Another false hope is the belief that allied countries will come to our aid. Although China has operated as a moneylender of last resort, the magnitude of the funds involved make it unlikely that it will continue to bet on Venezuela, even in the extreme event of accepting that what remains of the USD $5 billion(borrowed) goes towards paying the foreign debt to the detriment of the Chinese Fund* projects. 

What is certain is that international reserves have imploded to USD $12 billion and the country cannot go on as it is. Faced with the collapse in oil prices and the acute scarcity of foreign currency, which simultaneously prevents covering import needs, paying the foreign debt and the compensation cases ratified by ICSID (International Center for Settlement of Investment Disputes), different suggestions can be heard that range from liberating the exchange rate to a unilateral moratorium on the foreign debt via the re-structuring of payments. 

Those that propose a moratorium appeal to the Nobel Prize winning economist, Joseph Stiglitz, who argues that when a country imposes a reduction in its debts on creditors and re-orientates those funds towards an expansionary fiscal policy, it produces positive results: “there is little proof that gives weight to the idea that ceasing payments leads to a long period of exclusion from accessing financial markets. Russia could ask to borrow money again from the financial markets two years after the ceasing of payments was unilaterally decreed, without previous consultation with creditors,” assures the man who was also chief economic adviser to Bill Clinton.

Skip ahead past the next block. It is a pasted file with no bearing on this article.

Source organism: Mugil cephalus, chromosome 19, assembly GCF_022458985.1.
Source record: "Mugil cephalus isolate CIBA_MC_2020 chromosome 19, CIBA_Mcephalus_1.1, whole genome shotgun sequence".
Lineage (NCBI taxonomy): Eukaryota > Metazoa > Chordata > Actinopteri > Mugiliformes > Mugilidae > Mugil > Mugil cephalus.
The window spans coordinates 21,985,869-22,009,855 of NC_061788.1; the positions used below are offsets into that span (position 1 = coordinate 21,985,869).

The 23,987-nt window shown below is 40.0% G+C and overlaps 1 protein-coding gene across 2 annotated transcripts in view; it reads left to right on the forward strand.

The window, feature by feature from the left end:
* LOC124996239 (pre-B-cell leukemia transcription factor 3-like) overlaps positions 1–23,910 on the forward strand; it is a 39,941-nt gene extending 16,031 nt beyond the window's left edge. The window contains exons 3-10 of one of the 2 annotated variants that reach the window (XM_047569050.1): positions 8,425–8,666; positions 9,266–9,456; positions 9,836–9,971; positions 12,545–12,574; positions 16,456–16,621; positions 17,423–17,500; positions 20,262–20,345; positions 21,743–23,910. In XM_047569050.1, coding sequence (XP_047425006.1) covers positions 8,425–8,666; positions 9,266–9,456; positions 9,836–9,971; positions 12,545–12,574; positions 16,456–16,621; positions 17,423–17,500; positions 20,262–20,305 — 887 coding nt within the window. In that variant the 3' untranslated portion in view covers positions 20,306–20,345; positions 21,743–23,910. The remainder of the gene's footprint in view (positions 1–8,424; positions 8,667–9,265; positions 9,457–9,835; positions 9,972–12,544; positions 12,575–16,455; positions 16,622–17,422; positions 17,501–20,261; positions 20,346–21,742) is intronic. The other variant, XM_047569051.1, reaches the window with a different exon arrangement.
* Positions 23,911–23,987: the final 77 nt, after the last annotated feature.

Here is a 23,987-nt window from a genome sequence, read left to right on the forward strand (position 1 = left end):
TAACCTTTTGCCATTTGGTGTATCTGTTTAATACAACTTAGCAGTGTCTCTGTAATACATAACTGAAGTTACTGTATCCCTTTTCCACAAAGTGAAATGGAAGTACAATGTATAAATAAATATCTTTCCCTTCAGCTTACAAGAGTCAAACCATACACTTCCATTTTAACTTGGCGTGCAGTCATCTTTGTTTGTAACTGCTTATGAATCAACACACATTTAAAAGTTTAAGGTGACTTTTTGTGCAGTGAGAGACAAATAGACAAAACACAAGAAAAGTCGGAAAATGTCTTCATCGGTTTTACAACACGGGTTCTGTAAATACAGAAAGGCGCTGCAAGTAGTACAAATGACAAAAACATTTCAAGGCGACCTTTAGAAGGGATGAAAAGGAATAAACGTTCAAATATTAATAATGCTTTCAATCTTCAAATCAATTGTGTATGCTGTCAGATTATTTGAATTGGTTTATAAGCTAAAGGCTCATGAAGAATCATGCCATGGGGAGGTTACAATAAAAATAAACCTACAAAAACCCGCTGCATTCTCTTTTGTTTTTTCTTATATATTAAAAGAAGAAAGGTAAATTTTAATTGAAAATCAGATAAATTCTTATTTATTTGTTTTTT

Those that oppose a moratorium suggest that the consequences of not paying would be very expensive for the Republic and for (state oil company) PDVSA. Both have strategic assets abroad and their seizure would mean great patrimonial damage and the paralysation of crude oil exports. PDVSA has 44 oil tankers, 13 refineries and bank accounts which would be susceptible to freezing and an embargo. It would be very costly to stop paying, even when this commitment entails a high political cost for the government.